Frank Carter teases us with just the tip in his return to punk rock.
After dipping his feet into the piss-filled lukewarm pond of contemporary mainstream rock n’ roll with Pure Love, it’s nice to have Frank Carter back deep down inside his crazed, raw roots.
The singer’s former band, Gallows, while still heavy and fast, have evolved away from the sound of the Carter-era, but Carter himself seems to revel in those years as this project is Gallows in all but name. The dissonant, scathing guitars, the raw, paper-thin screams and shouts, the thick bass, and the thrashy drumming all adds up to a gritty, blistering experience that shows that Frank Carter & The Rattlesnakes (would love to know where they get these names from) are for all intents and purposes, a Gallows 2.0.
But that's not really such a band thing, is it?
Well, regardless of comparisons to old glory, the songs are all solid. ‘Fangs’ is the first of the three (or the four if you count the hidden track, 'Loss'), and it’s all of the above wrapped up into two and a half minutes of pure, unadulterated fun. The religious connotations of ‘Paradise’ are plainly obvious – fuck suicide bombers, fuck religious fanatics the world over, and there is no afterlife and/or God. Hey guys, maybe you would be good friends with Thy Art Is Murder...
Anyway, unlike the opening track, this song is one part-frenzied viciousness, and one part snow-balling crushing as the band mellows out mid-way and then strikes as one collective over and over until closing. ‘Primary Explosive’ (an accurate description of the band and the singer himself) funnily enough, is slightly less frantic, more mid-tempo and feels like a modern day Sex Pistols. Just, you know, actually good.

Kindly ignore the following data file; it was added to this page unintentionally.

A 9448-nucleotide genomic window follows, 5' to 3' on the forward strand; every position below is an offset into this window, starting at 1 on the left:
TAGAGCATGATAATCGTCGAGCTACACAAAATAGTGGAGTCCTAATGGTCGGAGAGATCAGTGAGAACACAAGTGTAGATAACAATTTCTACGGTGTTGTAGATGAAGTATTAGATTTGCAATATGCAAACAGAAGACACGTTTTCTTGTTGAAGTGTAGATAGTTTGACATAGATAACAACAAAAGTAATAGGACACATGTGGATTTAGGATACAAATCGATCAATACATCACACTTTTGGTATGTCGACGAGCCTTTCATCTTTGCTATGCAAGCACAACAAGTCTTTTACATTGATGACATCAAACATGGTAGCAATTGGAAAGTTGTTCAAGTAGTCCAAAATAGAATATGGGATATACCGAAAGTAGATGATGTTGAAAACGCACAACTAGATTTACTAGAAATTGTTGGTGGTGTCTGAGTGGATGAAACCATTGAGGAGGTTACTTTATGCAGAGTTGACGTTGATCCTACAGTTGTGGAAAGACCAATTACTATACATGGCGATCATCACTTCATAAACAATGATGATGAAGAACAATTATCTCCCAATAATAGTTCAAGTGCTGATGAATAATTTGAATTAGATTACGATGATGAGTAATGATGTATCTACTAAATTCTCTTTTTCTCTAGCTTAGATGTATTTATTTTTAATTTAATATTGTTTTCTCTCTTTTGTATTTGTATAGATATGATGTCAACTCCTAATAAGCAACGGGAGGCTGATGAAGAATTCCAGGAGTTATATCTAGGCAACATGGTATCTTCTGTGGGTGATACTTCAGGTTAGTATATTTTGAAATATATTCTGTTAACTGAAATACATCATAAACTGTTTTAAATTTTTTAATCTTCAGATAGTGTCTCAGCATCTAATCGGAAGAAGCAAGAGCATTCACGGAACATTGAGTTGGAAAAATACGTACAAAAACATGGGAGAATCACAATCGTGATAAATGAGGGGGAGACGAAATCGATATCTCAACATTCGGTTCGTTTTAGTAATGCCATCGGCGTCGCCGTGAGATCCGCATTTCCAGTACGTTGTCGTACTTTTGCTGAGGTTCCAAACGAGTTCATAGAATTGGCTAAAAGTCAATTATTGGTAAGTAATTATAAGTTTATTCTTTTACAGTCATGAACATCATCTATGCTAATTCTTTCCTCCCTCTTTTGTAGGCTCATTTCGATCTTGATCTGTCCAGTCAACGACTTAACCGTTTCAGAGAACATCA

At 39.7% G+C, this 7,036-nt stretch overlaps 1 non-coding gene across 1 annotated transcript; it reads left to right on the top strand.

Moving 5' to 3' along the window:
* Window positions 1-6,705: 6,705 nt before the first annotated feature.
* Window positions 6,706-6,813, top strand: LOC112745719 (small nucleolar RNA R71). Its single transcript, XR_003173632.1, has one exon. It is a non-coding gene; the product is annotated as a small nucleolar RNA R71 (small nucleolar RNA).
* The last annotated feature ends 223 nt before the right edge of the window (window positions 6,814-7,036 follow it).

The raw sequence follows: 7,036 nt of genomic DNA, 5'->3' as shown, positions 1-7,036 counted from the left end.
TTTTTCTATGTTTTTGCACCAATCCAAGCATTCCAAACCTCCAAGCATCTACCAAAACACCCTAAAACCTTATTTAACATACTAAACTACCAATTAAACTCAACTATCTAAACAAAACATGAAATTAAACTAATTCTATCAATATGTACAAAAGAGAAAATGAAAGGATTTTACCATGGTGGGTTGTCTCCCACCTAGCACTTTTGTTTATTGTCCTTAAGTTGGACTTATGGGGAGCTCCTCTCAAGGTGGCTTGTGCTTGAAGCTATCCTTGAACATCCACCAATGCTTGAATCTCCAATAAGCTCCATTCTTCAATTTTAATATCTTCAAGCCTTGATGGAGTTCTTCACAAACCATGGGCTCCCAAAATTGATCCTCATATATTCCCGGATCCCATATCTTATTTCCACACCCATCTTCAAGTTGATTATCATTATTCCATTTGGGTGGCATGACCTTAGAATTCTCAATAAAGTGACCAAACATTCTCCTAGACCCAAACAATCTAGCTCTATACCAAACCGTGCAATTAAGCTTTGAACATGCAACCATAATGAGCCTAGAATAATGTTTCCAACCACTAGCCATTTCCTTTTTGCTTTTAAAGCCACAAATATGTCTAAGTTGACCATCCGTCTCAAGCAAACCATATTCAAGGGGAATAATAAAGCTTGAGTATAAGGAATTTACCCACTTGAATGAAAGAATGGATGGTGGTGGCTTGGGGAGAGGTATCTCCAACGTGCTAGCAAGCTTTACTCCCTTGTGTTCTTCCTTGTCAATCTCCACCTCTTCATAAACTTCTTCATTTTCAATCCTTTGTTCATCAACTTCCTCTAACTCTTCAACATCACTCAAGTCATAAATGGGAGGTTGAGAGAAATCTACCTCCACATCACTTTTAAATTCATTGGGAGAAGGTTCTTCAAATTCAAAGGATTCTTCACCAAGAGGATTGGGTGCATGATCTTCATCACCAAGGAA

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Hidden tracks are a rare thing these days, and it’s nice to see one tucked away in the last song. After the first four or so minutes of ‘Primary Explosive’, it moulds into white noise, with faint sounds here and there. Then all of a sudden, ‘Loss’ takes over as a solemn guitar plays away under a very open, voice-breaking Carter, who lays quite a lot bare for the world to hear, before eventually choking up and stopping, and then it's fade out and curtains.
Seriously, you would have to be made of pure fucking stone not to feel something while listening to this gut-wrenching experience (it doesn't do it justice to label it as a 'song'), which is easily the best moment of this strong and sturdy debut EP.
This EP is over in the amount of time it takes to brew a pot of tea, or in the amount of time that it takes for this reviewer to last in bed (zing!). And that’s the bane of ‘Rotten’ – it’s just too fucking short to leave a really lasting impact. However, each track is solid, especially the hidden goodie that is ‘Loss’. Admit it, you think it’s great to see Carter doing what he’s best at – being an angry, confronting ginger screaming in a hardcore/punk band. Hopefully more is to come from Frank Carter & The Rattlesnakes.
3. Primary Explosive
4. Loss (hidden track)